Scientists may soon diagnose Alzheimer’s using sleep patterns

Doctors could spot Alzheimer’s years early by scanning your sleeping brain for tell-tale changes, study suggests

  • Poor sleep has long been linked to higher risks of many disease, including Alzheimer’s 
  • As people age, the quality and amount of sleep they get tends to decline 
  • New UC Berkeley research reveals that changes to two kinds of sleep brain waves are linked to the buildup of Alzheimer’s plaques and tangles 
  • The researchers think sleep analysis could allow doctors to identify people at risk for Alzheimer’s and start preventive care years before the disease sets in

Years of poor sleep can lead to changes in brain waves while you rest – and looking at those shifts in neural activity while you rest could help doctors diagnose Alzheimer’s, new research suggests. 

While sleep’s exact purpose is still a mystery to scientists, most suspect it serves as a nightly cleaning for the brain (among other functions). 

And even a single short night has been linked to higher levels of Alzheimer’s-related plaques in the brain, suggesting that, without sleep, these toxic waste products don’t get swept away. 

Now, University of California, Berkeley (UC Berkeley) scientists have found that as we age, our ‘sleep waves’ get out of sync, which may cause two markers of Alzheimer’s disease to collect in the brain. 

As we age, two forms of brain waves key to sleep fall out of sync and we have fewer of them. These changes may predict the development of Alzheimer’s plaques and tangles (file)

Lead study author Dr Matthew Walker, a neuroscientist at UC Berkeley and ‘Sleep Diplomat’, often warns that the US is in the midst of a ‘sleep deprivation epidemic’ – and that it’s hurting our overall health.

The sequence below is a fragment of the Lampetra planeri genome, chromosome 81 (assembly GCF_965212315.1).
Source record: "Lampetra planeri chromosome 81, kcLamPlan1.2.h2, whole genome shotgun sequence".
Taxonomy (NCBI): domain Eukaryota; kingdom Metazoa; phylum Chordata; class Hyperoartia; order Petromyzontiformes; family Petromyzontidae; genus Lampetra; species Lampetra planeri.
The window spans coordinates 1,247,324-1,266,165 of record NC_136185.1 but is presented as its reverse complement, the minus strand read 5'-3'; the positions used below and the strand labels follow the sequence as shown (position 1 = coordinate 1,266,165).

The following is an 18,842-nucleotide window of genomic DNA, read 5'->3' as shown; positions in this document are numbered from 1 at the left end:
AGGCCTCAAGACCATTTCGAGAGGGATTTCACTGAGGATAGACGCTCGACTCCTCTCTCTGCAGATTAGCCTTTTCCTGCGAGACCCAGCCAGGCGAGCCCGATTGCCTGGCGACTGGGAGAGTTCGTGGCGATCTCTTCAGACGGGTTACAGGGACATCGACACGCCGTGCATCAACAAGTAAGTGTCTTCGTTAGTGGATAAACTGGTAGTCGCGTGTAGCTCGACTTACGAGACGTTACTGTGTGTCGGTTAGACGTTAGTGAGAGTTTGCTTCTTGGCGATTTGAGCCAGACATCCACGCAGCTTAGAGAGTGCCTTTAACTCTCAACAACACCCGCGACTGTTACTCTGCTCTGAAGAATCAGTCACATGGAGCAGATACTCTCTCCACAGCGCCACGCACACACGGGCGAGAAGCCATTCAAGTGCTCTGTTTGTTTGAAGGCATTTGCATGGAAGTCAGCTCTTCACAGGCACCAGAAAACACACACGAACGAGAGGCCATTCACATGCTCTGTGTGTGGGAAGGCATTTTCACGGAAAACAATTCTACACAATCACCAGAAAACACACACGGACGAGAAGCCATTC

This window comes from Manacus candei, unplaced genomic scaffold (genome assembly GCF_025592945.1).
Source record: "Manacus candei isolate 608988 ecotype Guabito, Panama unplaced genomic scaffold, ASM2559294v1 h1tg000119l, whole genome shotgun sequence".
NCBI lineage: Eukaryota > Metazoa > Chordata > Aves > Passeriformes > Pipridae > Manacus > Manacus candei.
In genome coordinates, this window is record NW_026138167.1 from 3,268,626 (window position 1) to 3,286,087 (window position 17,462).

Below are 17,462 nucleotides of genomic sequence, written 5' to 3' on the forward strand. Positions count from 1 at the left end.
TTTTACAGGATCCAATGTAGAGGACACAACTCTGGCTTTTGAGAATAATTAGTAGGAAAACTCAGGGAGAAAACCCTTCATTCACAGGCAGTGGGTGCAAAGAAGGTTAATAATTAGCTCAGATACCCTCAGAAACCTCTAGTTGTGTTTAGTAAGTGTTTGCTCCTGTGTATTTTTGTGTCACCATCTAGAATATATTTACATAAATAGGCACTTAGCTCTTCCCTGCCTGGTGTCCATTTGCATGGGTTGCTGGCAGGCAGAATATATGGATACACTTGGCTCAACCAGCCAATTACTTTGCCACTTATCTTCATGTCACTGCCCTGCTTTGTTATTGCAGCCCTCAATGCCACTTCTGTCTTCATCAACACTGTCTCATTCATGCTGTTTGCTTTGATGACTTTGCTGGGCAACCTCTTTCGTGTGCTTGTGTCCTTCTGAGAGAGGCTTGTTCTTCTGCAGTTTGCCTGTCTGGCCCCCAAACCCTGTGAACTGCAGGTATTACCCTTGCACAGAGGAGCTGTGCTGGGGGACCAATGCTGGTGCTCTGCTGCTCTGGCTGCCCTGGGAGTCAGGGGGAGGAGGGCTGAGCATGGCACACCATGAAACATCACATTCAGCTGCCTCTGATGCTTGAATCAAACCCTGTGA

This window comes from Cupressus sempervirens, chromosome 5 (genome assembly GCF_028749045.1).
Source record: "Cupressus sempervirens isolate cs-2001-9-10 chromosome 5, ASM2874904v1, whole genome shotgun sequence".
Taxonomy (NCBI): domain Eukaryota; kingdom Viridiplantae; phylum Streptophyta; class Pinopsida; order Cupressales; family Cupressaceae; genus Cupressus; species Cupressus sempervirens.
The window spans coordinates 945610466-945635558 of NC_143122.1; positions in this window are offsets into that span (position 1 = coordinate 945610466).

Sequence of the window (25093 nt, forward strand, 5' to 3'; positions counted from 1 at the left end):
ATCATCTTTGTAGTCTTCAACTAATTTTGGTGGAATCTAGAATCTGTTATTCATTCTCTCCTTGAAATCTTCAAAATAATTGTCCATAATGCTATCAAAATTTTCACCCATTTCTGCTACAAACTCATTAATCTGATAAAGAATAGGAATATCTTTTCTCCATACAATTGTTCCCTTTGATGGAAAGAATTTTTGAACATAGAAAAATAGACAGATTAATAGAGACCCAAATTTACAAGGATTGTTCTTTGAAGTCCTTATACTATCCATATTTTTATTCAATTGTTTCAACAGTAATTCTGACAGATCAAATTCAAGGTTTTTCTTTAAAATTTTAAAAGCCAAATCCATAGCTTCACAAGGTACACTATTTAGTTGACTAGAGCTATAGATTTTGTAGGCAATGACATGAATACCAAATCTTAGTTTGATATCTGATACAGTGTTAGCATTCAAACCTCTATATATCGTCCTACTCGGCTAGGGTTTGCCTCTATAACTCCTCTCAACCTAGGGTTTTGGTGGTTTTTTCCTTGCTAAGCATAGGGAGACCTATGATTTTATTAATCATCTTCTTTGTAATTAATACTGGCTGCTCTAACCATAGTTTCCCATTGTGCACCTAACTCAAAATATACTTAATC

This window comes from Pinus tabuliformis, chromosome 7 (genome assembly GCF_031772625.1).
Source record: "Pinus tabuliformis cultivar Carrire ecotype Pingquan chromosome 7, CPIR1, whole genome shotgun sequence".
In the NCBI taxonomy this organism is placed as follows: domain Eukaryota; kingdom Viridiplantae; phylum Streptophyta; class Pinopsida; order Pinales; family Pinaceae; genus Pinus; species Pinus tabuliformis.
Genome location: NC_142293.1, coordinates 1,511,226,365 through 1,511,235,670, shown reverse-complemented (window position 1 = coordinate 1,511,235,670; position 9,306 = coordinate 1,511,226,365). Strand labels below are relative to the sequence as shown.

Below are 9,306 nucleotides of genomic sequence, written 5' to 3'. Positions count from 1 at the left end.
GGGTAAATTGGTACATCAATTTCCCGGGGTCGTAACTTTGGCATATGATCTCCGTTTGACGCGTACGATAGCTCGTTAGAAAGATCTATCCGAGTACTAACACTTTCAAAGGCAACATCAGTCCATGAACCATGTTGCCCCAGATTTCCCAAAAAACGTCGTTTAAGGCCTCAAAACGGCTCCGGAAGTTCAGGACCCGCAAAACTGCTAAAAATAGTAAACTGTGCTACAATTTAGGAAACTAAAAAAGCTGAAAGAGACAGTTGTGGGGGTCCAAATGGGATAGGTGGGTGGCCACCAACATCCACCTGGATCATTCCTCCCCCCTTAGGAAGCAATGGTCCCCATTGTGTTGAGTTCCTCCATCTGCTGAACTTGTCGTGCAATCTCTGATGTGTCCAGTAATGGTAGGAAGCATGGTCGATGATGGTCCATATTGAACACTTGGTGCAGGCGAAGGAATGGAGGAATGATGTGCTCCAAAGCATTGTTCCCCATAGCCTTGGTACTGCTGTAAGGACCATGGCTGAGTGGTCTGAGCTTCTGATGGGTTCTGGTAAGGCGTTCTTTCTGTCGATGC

It’s not recognized by the National Institutes of Health or the World Health Organization, but it’s certainly a common problem. 

More than one third of Americans get less than the recommended seven hours of sleep a night we’re supposed to. 

And that’s linked to higher risks of many diseases and even an early death – including greater odds of being among the one in 10 who will develop Alzheimer’s. 

Both sleep and Alzheimer’s are poorly understood, even by the foremost experts. 

But our best working theories suggest that tau tangles and beta-amyloid plaques in the brain are the hallmarks of Alzheimer’s disease. 

When researchers at UC Berkeley examined brain scans adults and compared them to survey results about sleep patterns and disruption, they saw two links between how sleep patterns change over time and the development of these two disease-signalling brain structures. 

During a night of sleep, several types of waves of activity occur in the brain. 

In a healthy, younger adult getting a full, uninterrupted rest, two of these – bursts of activity in the brain called sleep spindles, and bigger, slow waves of activity – are synced up. 

But as we age, sleep quality inevitably degrades and these two types of activity start to go a little haywire, and become discordant. 

Analyzing sleep patterns in their cohort of study subjects, the researchers saw that the fewer big slow brain waves people experienced while sleeping, the more tau built up in their brains. 

Meanwhile, if they had a decrease in sleep spindles, more beta-amyloid collected, according to the study, which was published in the Journal of Neuroscience.  

This pair of phenomena are like a one-two punch for Alzheimer’s risks. 

Furthermore, if people got less and less sleep as they aged from their 50s to 70s, they were more likely to have higher levels of both plaques and tangles down the road. 

It’s a scary predictor for the 35 percent of Americans that are underslept – but the researchers believe there’s an upside. 

If someone is struggling to sleep through the night or get the ideal seven hours, monitoring their brains for these particular patterns of sleep wave-changes might act as a warning sign for Alzheimer’s disease. 

In that event, preventive care could be started immediately to improve sleep and perhaps do some sorely needed mitigation of Alzheimer’s risks.  






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